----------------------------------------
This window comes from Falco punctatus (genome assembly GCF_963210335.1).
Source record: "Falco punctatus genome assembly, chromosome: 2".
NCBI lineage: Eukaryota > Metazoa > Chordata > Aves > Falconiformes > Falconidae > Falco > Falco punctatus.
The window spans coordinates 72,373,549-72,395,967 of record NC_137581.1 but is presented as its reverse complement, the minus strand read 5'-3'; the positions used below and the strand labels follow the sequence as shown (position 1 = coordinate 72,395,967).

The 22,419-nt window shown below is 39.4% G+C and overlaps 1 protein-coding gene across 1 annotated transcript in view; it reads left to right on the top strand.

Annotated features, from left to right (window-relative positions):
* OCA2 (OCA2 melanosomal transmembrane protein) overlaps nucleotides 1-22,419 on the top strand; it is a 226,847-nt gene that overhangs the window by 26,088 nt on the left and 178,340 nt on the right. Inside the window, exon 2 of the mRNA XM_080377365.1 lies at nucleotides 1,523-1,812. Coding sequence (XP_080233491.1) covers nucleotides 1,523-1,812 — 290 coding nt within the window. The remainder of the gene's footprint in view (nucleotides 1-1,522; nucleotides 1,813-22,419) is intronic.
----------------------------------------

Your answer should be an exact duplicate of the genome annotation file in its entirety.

This window comes from Falco punctatus (genome assembly GCF_963210335.1).
Source record: "Falco punctatus genome assembly, chromosome: 2".
NCBI lineage: Eukaryota > Metazoa > Chordata > Aves > Falconiformes > Falconidae > Falco > Falco punctatus.
The window spans coordinates 72,373,549-72,395,967 of record NC_137581.1 but is presented as its reverse complement, the minus strand read 5'-3'; the positions used below and the strand labels follow the sequence as shown (position 1 = coordinate 72,395,967).

The 22,419-nt window shown below is 39.4% G+C and overlaps 1 protein-coding gene across 1 annotated transcript in view; it reads left to right on the top strand.

Annotated features, from left to right (window-relative positions):
* OCA2 (OCA2 melanosomal transmembrane protein) overlaps nucleotides 1-22,419 on the top strand; it is a 226,847-nt gene that overhangs the window by 26,088 nt on the left and 178,340 nt on the right. Inside the window, exon 2 of the mRNA XM_080377365.1 lies at nucleotides 1,523-1,812. Coding sequence (XP_080233491.1) covers nucleotides 1,523-1,812 — 290 coding nt within the window. The remainder of the gene's footprint in view (nucleotides 1-1,522; nucleotides 1,813-22,419) is intronic.